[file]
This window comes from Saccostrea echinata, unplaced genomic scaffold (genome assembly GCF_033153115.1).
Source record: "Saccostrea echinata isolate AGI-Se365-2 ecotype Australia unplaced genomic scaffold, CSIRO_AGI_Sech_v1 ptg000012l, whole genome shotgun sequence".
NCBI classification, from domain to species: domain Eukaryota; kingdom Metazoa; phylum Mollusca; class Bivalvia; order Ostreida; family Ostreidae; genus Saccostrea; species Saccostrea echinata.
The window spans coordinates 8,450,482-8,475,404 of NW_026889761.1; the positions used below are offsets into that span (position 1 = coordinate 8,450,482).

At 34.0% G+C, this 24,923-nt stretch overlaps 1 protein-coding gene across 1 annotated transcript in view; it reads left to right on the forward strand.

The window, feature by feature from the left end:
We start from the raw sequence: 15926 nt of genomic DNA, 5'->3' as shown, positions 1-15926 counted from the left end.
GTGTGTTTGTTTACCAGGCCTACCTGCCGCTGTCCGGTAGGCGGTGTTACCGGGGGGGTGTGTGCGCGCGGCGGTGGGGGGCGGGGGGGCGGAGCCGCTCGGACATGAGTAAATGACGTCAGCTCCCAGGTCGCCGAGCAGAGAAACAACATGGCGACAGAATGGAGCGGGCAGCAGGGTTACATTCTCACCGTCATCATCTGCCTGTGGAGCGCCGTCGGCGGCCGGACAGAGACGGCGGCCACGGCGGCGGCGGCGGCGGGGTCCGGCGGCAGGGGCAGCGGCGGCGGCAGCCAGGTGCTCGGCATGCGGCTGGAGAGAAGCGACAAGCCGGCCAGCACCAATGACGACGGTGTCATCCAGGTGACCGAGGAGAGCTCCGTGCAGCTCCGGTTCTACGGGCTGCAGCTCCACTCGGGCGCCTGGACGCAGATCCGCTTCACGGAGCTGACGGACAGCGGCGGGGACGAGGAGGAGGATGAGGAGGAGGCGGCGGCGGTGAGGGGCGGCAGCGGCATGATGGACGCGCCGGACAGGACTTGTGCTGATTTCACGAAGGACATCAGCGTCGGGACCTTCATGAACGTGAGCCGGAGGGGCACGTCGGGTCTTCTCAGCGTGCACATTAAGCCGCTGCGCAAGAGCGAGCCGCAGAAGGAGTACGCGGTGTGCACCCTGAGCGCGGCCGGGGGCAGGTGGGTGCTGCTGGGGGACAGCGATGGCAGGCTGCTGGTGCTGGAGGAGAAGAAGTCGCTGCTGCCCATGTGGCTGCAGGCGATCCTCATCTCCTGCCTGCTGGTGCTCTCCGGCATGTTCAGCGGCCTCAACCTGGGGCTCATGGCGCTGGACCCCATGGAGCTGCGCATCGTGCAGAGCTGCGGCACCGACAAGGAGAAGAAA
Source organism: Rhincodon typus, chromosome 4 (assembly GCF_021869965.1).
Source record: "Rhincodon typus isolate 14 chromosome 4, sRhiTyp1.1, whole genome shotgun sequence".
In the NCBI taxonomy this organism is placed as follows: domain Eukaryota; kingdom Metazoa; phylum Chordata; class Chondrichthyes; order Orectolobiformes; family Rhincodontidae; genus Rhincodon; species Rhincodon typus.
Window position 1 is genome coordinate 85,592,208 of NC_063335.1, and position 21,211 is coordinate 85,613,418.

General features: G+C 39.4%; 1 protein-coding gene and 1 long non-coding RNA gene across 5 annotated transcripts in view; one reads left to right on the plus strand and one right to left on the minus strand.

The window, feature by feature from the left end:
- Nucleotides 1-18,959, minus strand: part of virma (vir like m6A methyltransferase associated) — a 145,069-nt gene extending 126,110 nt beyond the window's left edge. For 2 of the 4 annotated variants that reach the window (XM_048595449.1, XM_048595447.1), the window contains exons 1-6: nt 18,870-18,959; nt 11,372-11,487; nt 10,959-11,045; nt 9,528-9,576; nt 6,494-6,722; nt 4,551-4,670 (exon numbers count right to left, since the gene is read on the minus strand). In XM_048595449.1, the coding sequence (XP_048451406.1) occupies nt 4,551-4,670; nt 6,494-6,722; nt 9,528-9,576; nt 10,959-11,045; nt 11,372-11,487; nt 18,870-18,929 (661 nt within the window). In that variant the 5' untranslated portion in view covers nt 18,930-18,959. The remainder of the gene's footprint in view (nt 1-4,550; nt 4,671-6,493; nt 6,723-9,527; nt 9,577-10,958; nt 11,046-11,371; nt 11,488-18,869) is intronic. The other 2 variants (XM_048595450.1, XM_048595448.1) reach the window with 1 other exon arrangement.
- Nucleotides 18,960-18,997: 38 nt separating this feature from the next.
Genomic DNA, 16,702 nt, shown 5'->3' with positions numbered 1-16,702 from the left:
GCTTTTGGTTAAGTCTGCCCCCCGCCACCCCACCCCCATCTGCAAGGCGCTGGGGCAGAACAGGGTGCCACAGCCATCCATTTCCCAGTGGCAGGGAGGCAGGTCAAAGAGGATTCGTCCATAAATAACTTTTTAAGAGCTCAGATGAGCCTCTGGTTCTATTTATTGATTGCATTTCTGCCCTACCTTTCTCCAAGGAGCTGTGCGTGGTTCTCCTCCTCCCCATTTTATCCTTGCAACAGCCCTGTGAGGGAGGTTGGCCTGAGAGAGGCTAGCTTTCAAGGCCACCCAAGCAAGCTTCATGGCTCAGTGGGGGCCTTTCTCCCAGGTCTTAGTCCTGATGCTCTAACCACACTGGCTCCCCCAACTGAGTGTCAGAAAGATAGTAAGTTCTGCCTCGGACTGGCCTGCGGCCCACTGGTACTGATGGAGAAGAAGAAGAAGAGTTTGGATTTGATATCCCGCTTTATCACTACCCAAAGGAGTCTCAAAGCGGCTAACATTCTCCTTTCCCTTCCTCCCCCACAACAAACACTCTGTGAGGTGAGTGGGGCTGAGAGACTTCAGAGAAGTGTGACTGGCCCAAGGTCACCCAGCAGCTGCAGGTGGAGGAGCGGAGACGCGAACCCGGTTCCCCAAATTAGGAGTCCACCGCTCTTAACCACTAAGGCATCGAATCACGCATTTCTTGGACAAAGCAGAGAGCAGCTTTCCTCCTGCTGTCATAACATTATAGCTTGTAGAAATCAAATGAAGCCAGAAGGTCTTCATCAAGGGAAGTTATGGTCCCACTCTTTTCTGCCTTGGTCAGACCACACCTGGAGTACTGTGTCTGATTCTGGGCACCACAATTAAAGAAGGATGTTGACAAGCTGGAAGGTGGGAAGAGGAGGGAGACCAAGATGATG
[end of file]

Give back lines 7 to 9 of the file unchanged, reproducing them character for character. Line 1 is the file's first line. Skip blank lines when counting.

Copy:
We start from the raw sequence: 15926 nt of genomic DNA, 5'->3' as shown, positions 1-15926 counted from the left end.
GTGTGTTTGTTTACCAGGCCTACCTGCCGCTGTCCGGTAGGCGGTGTTACCGGGGGGGTGTGTGCGCGCGGCGGTGGGGGGCGGGGGGGCGGAGCCGCTCGGACATGAGTAAATGACGTCAGCTCCCAGGTCGCCGAGCAGAGAAACAACATGGCGACAGAATGGAGCGGGCAGCAGGGTTACATTCTCACCGTCATCATCTGCCTGTGGAGCGCCGTCGGCGGCCGGACAGAGACGGCGGCCACGGCGGCGGCGGCGGCGGGGTCCGGCGGCAGGGGCAGCGGCGGCGGCAGCCAGGTGCTCGGCATGCGGCTGGAGAGAAGCGACAAGCCGGCCAGCACCAATGACGACGGTGTCATCCAGGTGACCGAGGAGAGCTCCGTGCAGCTCCGGTTCTACGGGCTGCAGCTCCACTCGGGCGCCTGGACGCAGATCCGCTTCACGGAGCTGACGGACAGCGGCGGGGACGAGGAGGAGGATGAGGAGGAGGCGGCGGCGGTGAGGGGCGGCAGCGGCATGATGGACGCGCCGGACAGGACTTGTGCTGATTTCACGAAGGACATCAGCGTCGGGACCTTCATGAACGTGAGCCGGAGGGGCACGTCGGGTCTTCTCAGCGTGCACATTAAGCCGCTGCGCAAGAGCGAGCCGCAGAAGGAGTACGCGGTGTGCACCCTGAGCGCGGCCGGGGGCAGGTGGGTGCTGCTGGGGGACAGCGATGGCAGGCTGCTGGTGCTGGAGGAGAAGAAGTCGCTGCTGCCCATGTGGCTGCAGGCGATCCTCATCTCCTGCCTGCTGGTGCTCTCCGGCATGTTCAGCGGCCTCAACCTGGGGCTCATGGCGCTGGACCCCATGGAGCTGCGCATCGTGCAGAGCTGCGGCACCGACAAGGAGAAGAAA
Source organism: Rhincodon typus, chromosome 4 (assembly GCF_021869965.1).